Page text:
In February 2012, an email written by U.S. District Judge Richard Cebull of Billings surfaced. It was a racist joke about President Barack Obama that anyone with an ounce of integrity would have found sickeningly offensive.
There were calls for Cebull’s resignation, but the judge’s defenders said that his one mistake was not sufficient to warrant his removal from office.
After a far-too-long investigation, a judicial review panel has revealed that Cebull had written several hundred inappropriate emails showing disdain for blacks, Native Americans, Hispanics, women and gays.
The one mistake, as it turns out, was just the tip of a very ugly iceberg.
He wrote of his opinions on pending legislation concerning gun control, health care, civil rights and environmental issues. All of these topics were likely to come before Cebull, the chief justice for Montana.
On March 15, 2013, the Judicial Council of the 9th U.S. Circuit Court of Appeals, the justices who serve western states including Montana, issued a report detailing Cebull’s wrongdoings and issued sanctions including a 180-day suspension and insistence that he attend classes aimed at eliminating his bigotry.
No impeachment, the panel ruled. That would be excessive.
Besides, a study of his rulings, decisions and sentencings found no hint of bias, the panel said.
You can’t help but wonder, though, if a Native American who was sentenced to jail or a gay person who lost a civil lawsuit might question the impartiality of a judge with such a record of bigotry.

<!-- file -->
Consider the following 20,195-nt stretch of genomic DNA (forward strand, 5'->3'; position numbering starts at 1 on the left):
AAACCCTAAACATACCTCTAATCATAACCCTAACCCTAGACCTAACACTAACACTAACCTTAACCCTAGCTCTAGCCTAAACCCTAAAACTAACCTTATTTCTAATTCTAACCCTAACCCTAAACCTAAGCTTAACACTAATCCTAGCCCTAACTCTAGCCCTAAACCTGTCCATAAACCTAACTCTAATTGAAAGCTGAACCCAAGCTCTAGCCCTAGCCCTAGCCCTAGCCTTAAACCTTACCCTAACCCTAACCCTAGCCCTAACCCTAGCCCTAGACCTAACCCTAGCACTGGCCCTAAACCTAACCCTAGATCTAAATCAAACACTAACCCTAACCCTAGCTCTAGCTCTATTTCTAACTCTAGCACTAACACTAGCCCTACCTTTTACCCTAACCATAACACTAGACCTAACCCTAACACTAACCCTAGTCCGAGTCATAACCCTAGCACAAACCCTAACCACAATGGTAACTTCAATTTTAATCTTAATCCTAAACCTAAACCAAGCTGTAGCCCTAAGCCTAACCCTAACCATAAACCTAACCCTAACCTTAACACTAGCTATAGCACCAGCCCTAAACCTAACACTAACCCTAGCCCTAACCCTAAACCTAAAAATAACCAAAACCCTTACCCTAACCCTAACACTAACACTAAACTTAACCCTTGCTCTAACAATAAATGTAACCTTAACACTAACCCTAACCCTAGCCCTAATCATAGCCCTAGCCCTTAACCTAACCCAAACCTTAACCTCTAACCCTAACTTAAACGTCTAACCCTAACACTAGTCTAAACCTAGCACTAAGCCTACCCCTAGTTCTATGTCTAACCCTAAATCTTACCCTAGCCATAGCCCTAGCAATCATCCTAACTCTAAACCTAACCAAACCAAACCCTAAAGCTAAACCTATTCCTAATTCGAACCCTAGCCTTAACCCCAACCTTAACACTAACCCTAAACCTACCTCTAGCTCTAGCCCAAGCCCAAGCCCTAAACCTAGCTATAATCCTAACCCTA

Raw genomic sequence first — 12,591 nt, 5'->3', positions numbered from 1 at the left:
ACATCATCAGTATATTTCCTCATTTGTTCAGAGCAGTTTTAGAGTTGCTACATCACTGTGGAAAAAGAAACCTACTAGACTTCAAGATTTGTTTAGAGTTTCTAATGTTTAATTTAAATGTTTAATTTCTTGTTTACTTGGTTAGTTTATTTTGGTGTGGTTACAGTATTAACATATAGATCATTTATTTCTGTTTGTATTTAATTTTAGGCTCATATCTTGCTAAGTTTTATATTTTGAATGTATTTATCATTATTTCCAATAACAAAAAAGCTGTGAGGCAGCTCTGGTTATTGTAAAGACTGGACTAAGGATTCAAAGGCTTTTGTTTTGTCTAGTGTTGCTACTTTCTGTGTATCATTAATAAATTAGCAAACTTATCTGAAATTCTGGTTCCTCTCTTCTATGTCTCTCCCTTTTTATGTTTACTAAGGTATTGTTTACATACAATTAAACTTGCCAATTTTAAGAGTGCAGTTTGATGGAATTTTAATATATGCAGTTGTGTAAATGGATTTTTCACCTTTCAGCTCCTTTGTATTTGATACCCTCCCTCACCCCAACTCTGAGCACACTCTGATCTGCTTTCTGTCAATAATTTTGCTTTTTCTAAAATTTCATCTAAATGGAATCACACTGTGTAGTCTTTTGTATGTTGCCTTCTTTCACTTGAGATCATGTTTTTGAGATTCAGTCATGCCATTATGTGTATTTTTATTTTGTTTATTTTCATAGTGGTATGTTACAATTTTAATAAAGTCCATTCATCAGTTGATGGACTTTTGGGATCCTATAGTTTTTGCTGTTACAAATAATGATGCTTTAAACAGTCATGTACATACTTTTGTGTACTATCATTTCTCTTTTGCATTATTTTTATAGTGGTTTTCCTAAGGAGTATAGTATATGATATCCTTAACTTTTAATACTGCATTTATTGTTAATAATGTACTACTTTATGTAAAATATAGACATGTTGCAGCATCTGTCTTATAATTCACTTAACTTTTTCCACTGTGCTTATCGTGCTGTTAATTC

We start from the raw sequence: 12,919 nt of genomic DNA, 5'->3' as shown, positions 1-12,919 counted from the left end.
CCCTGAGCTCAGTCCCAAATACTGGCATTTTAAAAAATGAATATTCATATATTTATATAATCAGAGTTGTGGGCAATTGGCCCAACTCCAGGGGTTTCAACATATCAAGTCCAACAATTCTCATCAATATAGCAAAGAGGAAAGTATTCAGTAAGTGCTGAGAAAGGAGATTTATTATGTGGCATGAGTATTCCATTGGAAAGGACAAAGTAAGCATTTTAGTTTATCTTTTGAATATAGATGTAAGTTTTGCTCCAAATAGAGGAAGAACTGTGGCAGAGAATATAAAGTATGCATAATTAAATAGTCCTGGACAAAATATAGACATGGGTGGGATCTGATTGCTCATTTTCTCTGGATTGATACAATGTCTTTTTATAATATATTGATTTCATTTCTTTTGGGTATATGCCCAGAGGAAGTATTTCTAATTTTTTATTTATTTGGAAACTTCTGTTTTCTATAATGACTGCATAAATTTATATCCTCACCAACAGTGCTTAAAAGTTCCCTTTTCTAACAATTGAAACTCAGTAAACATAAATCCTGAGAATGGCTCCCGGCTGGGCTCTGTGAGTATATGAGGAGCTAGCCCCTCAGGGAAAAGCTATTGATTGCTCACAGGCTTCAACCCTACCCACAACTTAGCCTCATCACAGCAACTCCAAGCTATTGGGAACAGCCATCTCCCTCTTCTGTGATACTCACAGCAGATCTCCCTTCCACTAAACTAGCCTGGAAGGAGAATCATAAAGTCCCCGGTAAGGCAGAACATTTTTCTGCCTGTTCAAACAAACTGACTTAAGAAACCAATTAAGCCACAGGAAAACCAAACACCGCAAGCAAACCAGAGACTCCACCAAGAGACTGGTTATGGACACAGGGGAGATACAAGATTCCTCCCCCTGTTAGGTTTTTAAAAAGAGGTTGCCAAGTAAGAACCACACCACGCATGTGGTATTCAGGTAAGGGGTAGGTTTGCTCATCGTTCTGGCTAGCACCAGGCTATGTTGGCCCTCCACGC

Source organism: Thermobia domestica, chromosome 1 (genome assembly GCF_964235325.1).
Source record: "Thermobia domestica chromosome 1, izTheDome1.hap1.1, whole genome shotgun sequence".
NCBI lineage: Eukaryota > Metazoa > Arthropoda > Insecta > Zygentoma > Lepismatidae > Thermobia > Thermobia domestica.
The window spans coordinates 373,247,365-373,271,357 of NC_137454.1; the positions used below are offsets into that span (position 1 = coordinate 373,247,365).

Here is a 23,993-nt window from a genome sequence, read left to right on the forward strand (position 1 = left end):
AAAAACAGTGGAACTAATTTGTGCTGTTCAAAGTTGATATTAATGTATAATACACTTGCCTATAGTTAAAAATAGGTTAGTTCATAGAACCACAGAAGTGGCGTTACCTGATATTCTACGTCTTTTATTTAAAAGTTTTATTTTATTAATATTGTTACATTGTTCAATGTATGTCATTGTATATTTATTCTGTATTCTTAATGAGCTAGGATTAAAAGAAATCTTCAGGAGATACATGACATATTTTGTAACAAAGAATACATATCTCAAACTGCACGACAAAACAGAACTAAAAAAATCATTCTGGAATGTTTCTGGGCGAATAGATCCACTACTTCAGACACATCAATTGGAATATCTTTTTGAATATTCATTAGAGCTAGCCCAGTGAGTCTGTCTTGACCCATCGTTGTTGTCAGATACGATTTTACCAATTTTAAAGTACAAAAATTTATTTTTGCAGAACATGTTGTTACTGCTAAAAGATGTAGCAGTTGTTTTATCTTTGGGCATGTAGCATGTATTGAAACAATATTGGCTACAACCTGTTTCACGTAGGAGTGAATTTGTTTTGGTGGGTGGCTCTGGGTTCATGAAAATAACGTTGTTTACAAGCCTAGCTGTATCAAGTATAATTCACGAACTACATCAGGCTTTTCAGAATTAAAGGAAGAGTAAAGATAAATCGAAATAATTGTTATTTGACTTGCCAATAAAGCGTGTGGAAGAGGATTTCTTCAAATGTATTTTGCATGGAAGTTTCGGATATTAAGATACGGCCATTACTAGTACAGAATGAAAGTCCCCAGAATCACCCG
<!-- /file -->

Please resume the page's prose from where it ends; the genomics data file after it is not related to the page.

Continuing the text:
The report was never released. Cebull resigned, and the 9th Circuit panel kept the report secret, telling the public that had paid his salary and counted on his judicial independence to, in effect, butt out. The question was “moot,” they said. Cebull was now out of the way.
The whole Cebull affair raises all kinds of troubling questions.
Cebull was nominated for the federal bench by President George Bush in 2001. Certainly, Cebull’s outrageous racism must have been known to many people before that. How did his conduct escape detection in the Bush review process?
The United States Senate confirmed his nomination. The Senate has held up numerous judicial nominations from presidents of both parties for absolutely silly reasons in recent years. In the vetting process, didn’t any senator or Senate staffer hear of Cebull’s conduct?
Cebull sent hundreds of racist and unethical emails. There must have been many, many recipients. Are people in such fear of the federal judiciary that they are afraid to report this racism to authorities?
But there are some heroes in this case.
Someone courageously leaked the Obama email to an investigative reporter for the Great Falls Tribune, who exercised tremendous journalistic integrity and reported on the judge's outrageous behavior. Remember John S. Adams’s professionalism the next time you hear about people complain of the intrusive media.
And there is Judge Theodore McKee, the chief judge of the 3rd U.S. Circuit in Philadelphia, who challenged the 9th Circuit’s decision to prohibit the public from knowing about this sad saga in U.S. judicial history.
This sad episode will cause many people to hold the judiciary in distrust. The only solution to that problem is for everyone who is in any way involved in the vetting process for federal judges — presidents, senators and the media — to carefully examine every aspect of a potential judge’s record to ensure that no one with Cebull’s attitudes is ever named to the bench again.